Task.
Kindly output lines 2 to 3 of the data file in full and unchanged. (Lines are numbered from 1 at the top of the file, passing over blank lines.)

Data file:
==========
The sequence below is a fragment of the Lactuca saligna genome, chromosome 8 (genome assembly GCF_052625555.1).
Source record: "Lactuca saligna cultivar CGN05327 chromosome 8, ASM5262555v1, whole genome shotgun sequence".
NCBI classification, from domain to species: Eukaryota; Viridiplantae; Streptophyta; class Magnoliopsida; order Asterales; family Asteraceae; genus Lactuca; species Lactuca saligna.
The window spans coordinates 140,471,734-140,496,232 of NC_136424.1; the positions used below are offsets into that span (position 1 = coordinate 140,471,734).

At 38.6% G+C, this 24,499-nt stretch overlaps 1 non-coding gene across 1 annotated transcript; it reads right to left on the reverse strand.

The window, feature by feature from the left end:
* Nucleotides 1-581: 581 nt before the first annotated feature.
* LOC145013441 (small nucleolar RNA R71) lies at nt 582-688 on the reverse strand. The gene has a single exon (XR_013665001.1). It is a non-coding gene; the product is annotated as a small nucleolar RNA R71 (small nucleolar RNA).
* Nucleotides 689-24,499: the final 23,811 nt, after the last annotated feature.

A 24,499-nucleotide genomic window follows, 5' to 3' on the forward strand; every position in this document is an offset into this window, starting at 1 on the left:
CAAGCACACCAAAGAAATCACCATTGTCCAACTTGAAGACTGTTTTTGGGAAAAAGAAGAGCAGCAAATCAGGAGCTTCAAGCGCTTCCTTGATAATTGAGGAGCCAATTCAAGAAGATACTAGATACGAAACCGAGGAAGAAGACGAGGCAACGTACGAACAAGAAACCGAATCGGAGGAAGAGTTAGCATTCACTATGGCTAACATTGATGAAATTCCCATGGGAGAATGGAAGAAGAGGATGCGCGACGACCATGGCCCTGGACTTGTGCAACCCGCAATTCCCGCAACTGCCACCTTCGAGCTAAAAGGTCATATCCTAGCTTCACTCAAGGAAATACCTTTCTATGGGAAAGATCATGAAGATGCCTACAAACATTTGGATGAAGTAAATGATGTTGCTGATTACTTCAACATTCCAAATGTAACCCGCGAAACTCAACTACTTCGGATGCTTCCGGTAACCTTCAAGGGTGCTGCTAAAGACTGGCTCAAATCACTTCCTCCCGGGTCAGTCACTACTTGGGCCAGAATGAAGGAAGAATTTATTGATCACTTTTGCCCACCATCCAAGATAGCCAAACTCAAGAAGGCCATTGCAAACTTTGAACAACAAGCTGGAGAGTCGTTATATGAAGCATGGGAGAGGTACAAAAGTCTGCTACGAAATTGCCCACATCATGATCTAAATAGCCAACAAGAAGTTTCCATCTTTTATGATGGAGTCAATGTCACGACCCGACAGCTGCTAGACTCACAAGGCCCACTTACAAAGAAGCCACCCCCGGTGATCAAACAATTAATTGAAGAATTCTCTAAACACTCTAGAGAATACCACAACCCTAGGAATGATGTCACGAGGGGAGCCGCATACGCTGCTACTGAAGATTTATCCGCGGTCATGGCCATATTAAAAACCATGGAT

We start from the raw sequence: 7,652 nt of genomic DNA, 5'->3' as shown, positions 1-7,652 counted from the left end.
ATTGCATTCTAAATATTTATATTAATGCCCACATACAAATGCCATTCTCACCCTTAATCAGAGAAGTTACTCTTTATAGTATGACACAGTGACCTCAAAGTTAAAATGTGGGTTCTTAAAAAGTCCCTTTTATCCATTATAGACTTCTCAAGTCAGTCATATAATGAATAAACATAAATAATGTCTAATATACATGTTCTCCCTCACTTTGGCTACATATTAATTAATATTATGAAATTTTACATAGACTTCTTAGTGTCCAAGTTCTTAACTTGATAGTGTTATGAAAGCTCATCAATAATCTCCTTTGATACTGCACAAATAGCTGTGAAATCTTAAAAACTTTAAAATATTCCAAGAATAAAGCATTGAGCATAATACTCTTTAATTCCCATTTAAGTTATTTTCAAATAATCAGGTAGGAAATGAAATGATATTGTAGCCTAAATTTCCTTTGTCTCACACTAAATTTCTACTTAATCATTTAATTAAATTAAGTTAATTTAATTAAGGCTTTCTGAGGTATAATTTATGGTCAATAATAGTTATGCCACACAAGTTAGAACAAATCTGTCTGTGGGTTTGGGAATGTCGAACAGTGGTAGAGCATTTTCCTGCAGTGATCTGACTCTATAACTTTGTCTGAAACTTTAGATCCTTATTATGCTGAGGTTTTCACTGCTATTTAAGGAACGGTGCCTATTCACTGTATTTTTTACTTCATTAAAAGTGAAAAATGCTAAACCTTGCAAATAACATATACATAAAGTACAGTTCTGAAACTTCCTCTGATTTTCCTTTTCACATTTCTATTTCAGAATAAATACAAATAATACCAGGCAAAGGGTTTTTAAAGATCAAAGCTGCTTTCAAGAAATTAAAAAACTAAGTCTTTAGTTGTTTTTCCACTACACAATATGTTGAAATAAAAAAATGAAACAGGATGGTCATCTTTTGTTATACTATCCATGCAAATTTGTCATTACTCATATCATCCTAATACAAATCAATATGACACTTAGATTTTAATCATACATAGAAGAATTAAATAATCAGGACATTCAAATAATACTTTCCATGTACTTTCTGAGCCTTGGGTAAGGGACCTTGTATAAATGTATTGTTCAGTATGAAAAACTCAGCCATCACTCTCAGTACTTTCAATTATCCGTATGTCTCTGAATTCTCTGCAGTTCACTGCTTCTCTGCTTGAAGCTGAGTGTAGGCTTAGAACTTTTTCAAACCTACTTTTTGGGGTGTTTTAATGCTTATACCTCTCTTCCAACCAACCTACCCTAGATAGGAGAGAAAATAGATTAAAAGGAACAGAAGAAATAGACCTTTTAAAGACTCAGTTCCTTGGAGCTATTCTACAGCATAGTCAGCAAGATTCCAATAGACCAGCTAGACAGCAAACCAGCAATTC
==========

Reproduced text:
Source record: "Lactuca saligna cultivar CGN05327 chromosome 8, ASM5262555v1, whole genome shotgun sequence".
NCBI classification, from domain to species: Eukaryota; Viridiplantae; Streptophyta; class Magnoliopsida; order Asterales; family Asteraceae; genus Lactuca; species Lactuca saligna.